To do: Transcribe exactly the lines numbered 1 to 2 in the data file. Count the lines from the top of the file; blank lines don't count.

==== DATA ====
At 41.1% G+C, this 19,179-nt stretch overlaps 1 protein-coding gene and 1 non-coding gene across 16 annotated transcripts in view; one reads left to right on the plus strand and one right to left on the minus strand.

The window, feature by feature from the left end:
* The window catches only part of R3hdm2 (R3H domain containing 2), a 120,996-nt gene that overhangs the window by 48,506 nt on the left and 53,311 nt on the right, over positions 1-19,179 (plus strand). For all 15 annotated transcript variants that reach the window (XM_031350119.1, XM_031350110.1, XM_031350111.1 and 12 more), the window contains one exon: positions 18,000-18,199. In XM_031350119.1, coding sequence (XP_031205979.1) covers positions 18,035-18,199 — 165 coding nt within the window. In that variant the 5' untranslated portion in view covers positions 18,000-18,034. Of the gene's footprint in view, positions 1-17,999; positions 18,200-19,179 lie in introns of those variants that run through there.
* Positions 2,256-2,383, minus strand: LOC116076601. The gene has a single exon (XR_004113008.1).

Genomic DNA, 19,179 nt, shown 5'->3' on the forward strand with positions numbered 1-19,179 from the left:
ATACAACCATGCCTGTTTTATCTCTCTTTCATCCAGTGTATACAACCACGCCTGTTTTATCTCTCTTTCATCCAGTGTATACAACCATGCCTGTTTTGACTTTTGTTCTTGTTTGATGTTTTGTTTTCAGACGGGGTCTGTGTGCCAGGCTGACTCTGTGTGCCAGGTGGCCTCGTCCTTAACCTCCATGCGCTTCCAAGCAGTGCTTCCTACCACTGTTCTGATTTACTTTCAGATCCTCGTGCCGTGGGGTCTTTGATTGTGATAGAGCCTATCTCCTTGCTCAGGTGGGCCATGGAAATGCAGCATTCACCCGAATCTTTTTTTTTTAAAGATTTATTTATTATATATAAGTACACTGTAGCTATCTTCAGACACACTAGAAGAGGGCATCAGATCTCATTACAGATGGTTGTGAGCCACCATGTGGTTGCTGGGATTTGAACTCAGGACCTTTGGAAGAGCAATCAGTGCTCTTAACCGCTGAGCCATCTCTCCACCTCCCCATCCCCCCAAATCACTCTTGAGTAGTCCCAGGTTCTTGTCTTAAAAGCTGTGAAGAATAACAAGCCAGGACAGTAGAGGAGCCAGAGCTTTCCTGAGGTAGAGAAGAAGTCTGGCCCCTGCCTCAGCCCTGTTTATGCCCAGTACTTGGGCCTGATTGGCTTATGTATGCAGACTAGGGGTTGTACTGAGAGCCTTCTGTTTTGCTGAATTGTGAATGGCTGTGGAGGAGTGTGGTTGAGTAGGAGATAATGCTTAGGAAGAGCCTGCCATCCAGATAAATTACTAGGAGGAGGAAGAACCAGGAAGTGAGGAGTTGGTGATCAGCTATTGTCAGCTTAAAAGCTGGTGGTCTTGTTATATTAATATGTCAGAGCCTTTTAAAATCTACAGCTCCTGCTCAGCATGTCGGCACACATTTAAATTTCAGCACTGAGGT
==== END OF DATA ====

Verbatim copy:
At 41.1% G+C, this 19,179-nt stretch overlaps 1 protein-coding gene and 1 non-coding gene across 16 annotated transcripts in view; one reads left to right on the plus strand and one right to left on the minus strand.

The window, feature by feature from the left end: